November 01, 2005

Book assesses effectiveness of police gang units

by K.C. Jaehnig


Vincent J. Webb

CARBONDALE, Ill. -- When police departments set up special units to deal with gangs, they — and the taxpayers — don't always get what they pay for.

Vincent J. Webb, director of the Center for the Study of Crime, Delinquency & Corrections at Southern Illinois University Carbondale, and Charles M. Katz, associate professor of crime, justice and criminology at Arizona State University, spent three years studying police gang units in four Western cities.

They found that, for the most part, those units — usually housed in out-of-the-way locations — functioned almost like little gangs of their own with a culture that differed from that of the larger departments. Officers generally had no training or assigned duties and little supervision, and they often had relatively little to do with gang members. What contacts they did have — citing gang members for jaywalking, for example — did not lead to gang "control" and even got in the way of producing useful "street" information.

"Gangs do remain a problem in jurisdictions throughout the country, and therefore they warrant a continued response on the part of police," the two concluded in a book titled "On Their Own: Policing Gangs in America" that will be released by Cambridge University Press in January.

"The challenge becomes one of reassessing present patterns of response and adjusting them to attain the highest possible level of effectiveness."

The past 25 years have produced what Webb termed "tremendous growth" in police gang units.

"Fifty-six percent of all departments with 100 or more officers have an identifiable gang unit," he said. "They were established rapidly to parallel the perceived growth of gangs in this country, but they've not been studied before in any systematic way."

As part of their study, Webb and Katz analyzed police documents; interviewed departmental commanders and other administrators, gang unit officers, various players in the criminal justice system and members of the community; and hung out with two gang units as they went about their daily tasks.

"In our book we reach a series of conclusions and make some policy recommendations that we hope the law enforcement community will take into consideration," Webb said.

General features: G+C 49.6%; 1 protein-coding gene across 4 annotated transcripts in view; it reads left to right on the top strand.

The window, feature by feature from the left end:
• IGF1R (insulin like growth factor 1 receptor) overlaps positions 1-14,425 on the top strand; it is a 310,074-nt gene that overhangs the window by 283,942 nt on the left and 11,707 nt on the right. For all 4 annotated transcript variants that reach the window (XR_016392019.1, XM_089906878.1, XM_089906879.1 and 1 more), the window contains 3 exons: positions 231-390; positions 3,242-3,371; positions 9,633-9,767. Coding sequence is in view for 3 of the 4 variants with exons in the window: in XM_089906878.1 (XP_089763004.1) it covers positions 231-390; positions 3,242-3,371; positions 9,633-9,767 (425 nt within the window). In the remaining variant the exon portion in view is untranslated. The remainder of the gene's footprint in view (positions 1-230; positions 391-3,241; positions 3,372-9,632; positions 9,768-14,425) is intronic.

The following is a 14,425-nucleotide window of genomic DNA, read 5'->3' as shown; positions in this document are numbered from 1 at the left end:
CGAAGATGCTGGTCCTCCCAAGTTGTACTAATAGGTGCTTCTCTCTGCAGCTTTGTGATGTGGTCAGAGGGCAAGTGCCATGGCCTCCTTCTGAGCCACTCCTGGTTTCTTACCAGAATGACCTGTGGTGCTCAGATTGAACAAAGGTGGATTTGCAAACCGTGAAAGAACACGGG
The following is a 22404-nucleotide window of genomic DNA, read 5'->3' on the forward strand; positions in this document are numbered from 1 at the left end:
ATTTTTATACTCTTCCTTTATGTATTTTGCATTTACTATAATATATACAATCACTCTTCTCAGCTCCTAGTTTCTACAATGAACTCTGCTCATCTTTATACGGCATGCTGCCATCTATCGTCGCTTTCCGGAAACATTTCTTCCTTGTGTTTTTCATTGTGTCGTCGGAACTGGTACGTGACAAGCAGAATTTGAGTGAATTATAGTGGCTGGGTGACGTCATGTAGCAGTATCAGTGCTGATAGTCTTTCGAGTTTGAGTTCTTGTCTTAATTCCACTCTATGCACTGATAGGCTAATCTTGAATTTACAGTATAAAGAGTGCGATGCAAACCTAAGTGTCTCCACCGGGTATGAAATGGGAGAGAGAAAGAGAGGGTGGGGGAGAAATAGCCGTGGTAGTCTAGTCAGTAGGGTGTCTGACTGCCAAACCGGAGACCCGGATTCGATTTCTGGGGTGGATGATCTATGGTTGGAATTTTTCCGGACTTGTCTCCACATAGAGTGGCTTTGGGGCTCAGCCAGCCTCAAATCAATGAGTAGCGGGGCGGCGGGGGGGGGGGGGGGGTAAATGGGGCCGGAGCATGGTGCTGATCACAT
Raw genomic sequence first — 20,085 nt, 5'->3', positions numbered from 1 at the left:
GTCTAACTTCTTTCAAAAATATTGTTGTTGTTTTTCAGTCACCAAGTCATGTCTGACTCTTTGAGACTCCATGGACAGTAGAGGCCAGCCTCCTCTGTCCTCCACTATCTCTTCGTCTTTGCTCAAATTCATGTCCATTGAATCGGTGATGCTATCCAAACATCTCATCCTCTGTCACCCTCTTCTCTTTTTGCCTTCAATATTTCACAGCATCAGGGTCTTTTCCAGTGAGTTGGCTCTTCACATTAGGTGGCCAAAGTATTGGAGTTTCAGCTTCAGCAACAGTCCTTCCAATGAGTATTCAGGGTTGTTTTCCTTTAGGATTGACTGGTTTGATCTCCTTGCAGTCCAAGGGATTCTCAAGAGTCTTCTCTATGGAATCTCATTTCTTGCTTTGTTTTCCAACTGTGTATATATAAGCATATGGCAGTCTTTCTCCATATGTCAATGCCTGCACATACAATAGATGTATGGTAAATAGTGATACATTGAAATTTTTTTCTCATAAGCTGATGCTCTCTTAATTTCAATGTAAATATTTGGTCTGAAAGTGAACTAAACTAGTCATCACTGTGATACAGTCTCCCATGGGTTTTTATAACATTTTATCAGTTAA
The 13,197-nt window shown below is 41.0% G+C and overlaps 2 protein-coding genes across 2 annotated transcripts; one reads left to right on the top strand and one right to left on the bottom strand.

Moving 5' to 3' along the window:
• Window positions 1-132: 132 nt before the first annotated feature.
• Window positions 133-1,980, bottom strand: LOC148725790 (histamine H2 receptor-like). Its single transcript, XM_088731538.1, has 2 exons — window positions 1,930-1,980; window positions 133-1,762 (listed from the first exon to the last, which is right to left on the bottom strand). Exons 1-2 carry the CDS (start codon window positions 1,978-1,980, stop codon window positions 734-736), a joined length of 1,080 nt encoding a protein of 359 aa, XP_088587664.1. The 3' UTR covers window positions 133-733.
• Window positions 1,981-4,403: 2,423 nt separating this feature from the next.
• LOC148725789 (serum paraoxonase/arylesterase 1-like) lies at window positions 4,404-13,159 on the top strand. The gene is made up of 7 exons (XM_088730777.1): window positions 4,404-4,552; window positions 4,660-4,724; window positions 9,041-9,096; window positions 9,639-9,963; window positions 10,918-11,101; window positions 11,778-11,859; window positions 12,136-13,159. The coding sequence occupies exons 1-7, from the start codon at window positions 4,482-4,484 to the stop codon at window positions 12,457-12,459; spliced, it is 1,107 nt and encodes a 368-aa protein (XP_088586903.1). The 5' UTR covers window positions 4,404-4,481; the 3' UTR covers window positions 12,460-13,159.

"We also hope some of this information will find its way into broader discussion because I think the community is expecting more out of gang units than they're going to get."

For their study, underwritten by the National Institute of Justice (the research arm of the federal justice department), Webb and Katz focused on gang units in Albuquerque, N.M., Inglewood, Calif. (a Los Angeles suburb), Las Vegas, Nev., and Phoenix, Ariz.

"Though they're not what you would call ‘gang cities,' they have established histories of having gangs, and there was a fair amount of data available on them," Webb said.

The researchers found tremendous variation in the size of the gang units. Las Vegas, with a population of 478,000, had the largest unit with 41 officers. Inglewood, with a population of around 112,000, had only four. Albuquerque, similar in size to Las Vegas, had nine officers, while Phoenix, nearly three times as populous as Las Vegas, had 39.

"This variation didn't seem to be related to gang crime, number of gang members or population," Webb said.

With the exception of Inglewood, where the unit was housed within the larger department, gang units had secret locations several miles away from the regular forces, with special keys and access codes. They didn't have much to do with other officers, and they didn't have to perform regular police duties — they didn't even have to respond to calls that didn't interest them.